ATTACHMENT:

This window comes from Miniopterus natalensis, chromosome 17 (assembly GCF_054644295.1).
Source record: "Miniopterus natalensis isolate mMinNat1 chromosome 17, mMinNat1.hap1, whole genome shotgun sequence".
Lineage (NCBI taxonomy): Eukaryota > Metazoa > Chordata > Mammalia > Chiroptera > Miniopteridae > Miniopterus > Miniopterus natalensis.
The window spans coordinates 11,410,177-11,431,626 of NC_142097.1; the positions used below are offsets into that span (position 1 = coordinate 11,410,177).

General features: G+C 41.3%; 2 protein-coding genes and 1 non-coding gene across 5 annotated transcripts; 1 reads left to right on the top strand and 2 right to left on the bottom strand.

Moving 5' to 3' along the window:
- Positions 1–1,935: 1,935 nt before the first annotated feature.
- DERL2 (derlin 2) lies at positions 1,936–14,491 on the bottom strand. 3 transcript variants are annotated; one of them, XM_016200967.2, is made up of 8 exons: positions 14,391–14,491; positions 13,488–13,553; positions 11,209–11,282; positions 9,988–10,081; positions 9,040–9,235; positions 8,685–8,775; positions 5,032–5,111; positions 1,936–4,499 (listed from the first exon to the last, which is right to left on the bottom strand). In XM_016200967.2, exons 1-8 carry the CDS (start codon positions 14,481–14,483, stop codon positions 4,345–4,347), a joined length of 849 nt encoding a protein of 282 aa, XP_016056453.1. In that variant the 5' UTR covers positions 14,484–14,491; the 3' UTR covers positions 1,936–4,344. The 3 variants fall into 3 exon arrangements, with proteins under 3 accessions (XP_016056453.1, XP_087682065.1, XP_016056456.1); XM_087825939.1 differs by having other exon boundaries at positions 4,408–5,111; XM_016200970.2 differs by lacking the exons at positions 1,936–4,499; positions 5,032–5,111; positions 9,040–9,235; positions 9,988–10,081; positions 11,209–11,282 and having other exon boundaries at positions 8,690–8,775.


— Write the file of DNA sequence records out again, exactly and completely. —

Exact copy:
This window comes from Miniopterus natalensis, chromosome 17 (assembly GCF_054644295.1).
Source record: "Miniopterus natalensis isolate mMinNat1 chromosome 17, mMinNat1.hap1, whole genome shotgun sequence".
Lineage (NCBI taxonomy): Eukaryota > Metazoa > Chordata > Mammalia > Chiroptera > Miniopteridae > Miniopterus > Miniopterus natalensis.
The window spans coordinates 11,410,177-11,431,626 of NC_142097.1; the positions used below are offsets into that span (position 1 = coordinate 11,410,177).

General features: G+C 41.3%; 2 protein-coding genes and 1 non-coding gene across 5 annotated transcripts; 1 reads left to right on the top strand and 2 right to left on the bottom strand.

Moving 5' to 3' along the window:
- Positions 1–1,935: 1,935 nt before the first annotated feature.
- DERL2 (derlin 2) lies at positions 1,936–14,491 on the bottom strand. 3 transcript variants are annotated; one of them, XM_016200967.2, is made up of 8 exons: positions 14,391–14,491; positions 13,488–13,553; positions 11,209–11,282; positions 9,988–10,081; positions 9,040–9,235; positions 8,685–8,775; positions 5,032–5,111; positions 1,936–4,499 (listed from the first exon to the last, which is right to left on the bottom strand). In XM_016200967.2, exons 1-8 carry the CDS (start codon positions 14,481–14,483, stop codon positions 4,345–4,347), a joined length of 849 nt encoding a protein of 282 aa, XP_016056453.1. In that variant the 5' UTR covers positions 14,484–14,491; the 3' UTR covers positions 1,936–4,344. The 3 variants fall into 3 exon arrangements, with proteins under 3 accessions (XP_016056453.1, XP_087682065.1, XP_016056456.1); XM_087825939.1 differs by having other exon boundaries at positions 4,408–5,111; XM_016200970.2 differs by lacking the exons at positions 1,936–4,499; positions 5,032–5,111; positions 9,040–9,235; positions 9,988–10,081; positions 11,209–11,282 and having other exon boundaries at positions 8,690–8,775.